To date, the Federal Reserve has argued forcefully that deflation, or falling prices, rather than inflation is the real worry. This argument helped the Fed justify that massive amounts of money needed to be pumped into the American economy in an attempt to reflate the sagging economy and the stock market. But with commodity prices surging across the board, this argument appears to be full of holes.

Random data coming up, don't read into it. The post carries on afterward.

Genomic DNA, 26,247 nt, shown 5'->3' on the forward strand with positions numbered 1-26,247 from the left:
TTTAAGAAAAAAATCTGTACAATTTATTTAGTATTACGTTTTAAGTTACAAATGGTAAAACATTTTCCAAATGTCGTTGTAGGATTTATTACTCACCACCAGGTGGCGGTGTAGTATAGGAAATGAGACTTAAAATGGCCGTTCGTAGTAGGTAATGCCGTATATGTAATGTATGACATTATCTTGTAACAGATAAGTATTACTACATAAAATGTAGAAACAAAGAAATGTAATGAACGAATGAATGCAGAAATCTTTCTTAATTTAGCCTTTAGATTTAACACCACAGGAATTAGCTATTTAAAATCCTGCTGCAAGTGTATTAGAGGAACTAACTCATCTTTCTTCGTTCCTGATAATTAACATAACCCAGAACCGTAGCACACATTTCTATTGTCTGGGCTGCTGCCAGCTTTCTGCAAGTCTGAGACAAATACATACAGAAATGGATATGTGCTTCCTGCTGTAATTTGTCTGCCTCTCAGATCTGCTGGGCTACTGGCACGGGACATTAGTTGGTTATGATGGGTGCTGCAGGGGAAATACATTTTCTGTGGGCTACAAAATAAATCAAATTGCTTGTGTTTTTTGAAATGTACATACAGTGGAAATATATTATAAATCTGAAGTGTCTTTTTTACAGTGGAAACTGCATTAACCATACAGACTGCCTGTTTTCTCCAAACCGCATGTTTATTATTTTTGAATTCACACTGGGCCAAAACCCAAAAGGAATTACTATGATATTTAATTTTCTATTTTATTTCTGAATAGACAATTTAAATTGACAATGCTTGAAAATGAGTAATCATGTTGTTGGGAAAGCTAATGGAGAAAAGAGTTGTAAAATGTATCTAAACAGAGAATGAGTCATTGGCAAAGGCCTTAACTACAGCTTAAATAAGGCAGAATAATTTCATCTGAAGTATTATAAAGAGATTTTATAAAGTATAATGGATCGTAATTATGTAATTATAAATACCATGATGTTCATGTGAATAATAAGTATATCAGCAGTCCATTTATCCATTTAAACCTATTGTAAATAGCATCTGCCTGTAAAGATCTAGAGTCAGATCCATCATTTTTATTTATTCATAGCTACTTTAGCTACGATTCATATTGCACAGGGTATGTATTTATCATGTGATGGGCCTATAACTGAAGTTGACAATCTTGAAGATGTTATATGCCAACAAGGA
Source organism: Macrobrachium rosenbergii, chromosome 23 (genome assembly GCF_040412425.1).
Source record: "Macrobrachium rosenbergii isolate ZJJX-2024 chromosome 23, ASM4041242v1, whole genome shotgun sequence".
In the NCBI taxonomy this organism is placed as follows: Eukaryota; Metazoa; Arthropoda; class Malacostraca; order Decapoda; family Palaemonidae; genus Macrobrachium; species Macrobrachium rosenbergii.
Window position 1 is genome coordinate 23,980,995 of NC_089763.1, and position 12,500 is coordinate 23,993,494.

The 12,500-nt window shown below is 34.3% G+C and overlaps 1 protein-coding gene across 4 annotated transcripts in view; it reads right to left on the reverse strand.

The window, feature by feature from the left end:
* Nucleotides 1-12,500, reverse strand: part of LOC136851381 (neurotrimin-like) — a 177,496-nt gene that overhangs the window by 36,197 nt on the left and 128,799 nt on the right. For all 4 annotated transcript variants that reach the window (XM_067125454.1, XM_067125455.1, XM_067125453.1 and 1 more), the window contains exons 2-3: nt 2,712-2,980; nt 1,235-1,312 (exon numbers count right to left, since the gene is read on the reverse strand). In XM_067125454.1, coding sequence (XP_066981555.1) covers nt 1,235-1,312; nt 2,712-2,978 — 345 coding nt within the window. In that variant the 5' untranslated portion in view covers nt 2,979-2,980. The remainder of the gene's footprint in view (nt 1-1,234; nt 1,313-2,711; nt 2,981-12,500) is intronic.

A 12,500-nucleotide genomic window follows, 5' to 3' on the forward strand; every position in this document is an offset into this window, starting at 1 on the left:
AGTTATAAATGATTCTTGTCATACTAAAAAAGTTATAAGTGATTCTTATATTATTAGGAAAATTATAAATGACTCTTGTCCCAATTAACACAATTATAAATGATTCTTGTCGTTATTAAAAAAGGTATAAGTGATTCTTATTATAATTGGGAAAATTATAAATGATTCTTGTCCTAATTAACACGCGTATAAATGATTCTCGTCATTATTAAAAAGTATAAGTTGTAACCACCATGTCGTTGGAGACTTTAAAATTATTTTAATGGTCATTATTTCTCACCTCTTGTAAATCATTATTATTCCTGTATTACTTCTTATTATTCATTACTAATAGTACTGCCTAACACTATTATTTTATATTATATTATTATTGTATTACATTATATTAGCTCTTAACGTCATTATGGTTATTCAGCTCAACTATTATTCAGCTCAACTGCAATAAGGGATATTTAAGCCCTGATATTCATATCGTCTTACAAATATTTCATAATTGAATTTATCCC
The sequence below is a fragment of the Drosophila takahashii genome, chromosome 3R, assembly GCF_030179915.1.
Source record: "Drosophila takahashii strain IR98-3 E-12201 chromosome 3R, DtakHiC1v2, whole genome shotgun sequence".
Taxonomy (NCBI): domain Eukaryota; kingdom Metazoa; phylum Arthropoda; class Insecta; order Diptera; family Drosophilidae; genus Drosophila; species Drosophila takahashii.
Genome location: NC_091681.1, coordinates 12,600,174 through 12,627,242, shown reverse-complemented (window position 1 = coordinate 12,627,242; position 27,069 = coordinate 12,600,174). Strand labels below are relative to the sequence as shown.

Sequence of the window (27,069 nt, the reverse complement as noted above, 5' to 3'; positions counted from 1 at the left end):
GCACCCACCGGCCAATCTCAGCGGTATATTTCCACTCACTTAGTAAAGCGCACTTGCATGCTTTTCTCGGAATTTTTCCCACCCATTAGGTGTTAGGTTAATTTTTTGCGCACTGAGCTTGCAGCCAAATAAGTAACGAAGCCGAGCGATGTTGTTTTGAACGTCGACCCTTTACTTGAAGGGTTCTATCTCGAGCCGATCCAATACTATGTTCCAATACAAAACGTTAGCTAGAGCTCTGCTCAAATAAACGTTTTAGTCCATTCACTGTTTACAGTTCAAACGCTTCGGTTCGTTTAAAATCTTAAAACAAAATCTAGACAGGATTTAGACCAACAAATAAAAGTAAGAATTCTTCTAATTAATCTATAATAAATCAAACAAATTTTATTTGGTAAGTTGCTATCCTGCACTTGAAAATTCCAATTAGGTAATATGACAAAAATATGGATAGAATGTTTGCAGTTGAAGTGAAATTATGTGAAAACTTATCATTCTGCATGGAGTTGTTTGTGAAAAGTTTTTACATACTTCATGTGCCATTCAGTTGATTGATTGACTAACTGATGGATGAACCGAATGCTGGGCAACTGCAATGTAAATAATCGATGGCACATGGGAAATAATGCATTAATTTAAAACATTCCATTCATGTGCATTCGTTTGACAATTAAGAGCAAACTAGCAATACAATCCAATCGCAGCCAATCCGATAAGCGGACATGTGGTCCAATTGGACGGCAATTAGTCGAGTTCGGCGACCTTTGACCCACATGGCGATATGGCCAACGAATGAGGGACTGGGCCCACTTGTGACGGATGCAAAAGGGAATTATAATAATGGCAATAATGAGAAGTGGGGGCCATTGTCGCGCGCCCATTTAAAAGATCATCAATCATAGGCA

While precious metals prices are the canary in the coal mine of monetary debasement, the Fed\\\'s deflation argument was dealt a serious blow by the rise in oil prices. With food and fuel prices on the rise, it can no longer be argued that accommodative monetary stance is in the best interests of the economy or consumers. And while in the past, the surging prices for food have been blamed on whacky weather and poor harvest rather than as a signal that inflation was surging out of control, the soaring prices of all commodities is offering pervasive proof that inflation, rather than deflation, is the order of the day.